Do you get bored of endless PowerPoint presentations? The same crowded slides, presenters reciting chunks of texts, unnecessary effects, and a feeling that you’re not sure how all those words relate to what you do?
'Grown-ups don’t use PowerPoint’ was the message from Lee Warren, professional motivational speaker and leading magician, at February’s Young MCA event. This provocatively titled event addressed the dominance of PowerPoint in business presenting, asserting how poor quality of delivery can be made much worse when this tool plays master rather than aid.
Lee talked us through a number of familiar and infuriating errors that we see almost every day: meaningless ‘Intro’ slides, confusing themes, impenetrable diagrams, busy text, poor grammar and long-winded sentences. All of these common mistakes can detract from the message of the presentation and reduce audience engagement.
And the number one error in performance style? – reading PowerPoint slides like a script. This is a waste of audience time, as they can read slides themselves. Lee encouraged us to use slides as additional information, secondary to the key narrative that the presenter delivers verbally.
Sticking to a few key themes will help ensure a good presentation – there are two that are definitely worth remembering. Firstly, what do you want your audience to do with the information? And secondly, you, as presenter, are the least important person in the room!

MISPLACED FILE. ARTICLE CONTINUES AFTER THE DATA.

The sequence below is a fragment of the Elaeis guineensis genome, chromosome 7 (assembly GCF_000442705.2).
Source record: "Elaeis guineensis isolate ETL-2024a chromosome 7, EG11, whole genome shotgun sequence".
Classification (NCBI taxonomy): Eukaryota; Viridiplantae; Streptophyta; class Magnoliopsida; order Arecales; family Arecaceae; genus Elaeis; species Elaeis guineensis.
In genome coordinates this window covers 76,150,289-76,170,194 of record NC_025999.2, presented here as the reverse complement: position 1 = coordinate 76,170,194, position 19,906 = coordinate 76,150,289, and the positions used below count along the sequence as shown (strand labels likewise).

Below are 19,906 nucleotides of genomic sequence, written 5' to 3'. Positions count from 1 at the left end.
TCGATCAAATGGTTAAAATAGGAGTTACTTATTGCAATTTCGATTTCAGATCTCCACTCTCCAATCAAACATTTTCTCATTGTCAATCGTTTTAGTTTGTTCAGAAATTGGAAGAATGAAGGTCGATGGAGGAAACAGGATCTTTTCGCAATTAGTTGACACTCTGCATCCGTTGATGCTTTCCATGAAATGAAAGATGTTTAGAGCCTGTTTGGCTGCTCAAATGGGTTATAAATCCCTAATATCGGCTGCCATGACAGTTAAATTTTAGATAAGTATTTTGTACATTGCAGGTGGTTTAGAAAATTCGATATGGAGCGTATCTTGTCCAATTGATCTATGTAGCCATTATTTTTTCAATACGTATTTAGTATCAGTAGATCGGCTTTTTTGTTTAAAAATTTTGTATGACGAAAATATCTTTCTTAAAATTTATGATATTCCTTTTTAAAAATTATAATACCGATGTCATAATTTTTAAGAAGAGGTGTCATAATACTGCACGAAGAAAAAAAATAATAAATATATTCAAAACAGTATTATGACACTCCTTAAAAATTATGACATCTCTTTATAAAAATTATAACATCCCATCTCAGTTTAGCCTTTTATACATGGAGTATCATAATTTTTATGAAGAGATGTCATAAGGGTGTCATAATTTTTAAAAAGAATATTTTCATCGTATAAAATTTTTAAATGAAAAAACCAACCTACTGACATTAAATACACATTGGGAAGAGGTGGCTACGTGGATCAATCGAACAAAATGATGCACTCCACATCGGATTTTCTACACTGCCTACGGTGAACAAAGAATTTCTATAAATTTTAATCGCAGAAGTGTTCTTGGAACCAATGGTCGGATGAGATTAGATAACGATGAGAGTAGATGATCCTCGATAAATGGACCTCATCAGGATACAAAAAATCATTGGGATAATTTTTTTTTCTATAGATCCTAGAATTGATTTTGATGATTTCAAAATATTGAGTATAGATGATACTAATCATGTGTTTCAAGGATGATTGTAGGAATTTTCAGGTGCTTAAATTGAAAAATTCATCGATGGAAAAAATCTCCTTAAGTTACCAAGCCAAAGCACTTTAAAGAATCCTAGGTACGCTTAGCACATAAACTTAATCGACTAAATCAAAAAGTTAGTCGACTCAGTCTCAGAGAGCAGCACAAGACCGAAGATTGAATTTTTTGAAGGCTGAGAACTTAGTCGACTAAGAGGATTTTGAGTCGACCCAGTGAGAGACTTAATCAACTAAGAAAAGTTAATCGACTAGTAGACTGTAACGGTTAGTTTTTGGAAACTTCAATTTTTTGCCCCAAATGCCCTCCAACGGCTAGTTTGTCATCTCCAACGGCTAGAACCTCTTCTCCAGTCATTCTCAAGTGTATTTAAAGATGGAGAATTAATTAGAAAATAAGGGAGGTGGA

Thinking about your audience means thinking about what they need, including appropriate content for the time of day, and considering how this presentation relates to their world. This can be summarised with the acronym HAM PIE – Hearts and Minds need Pictures, Interest and Enthusiasm!
Lee also shared a few simple tricks to keep engaging with your audience. Swap 'I' for 'you'. After presenting a statistic or finding, follow it up with ‘Which means that’. Make sure your audience sees why you’re telling them the information,
Take, for example, a company using the tagline “We are a global consultancy.” What does that mean? 'You are a global consultancy which means that your clients are never far away from advice'. Changing the language draws you in.
Having given these specifics, the overriding message and the common theme was around a meaningful, considered message delivered with the audience in mind which can provoke, excite and engage them.
Lee left us with one brilliantly simple take away – pressing B while viewing a slide show makes the screen go black. At the end of your presentation, you can relieve the audience’s eyes and make a non-scripted point. It’s simple and you may already know it, but the nature of this break allows you to recapture the audience’s attention from the screen and drive home your message.
By Stephen George, PwC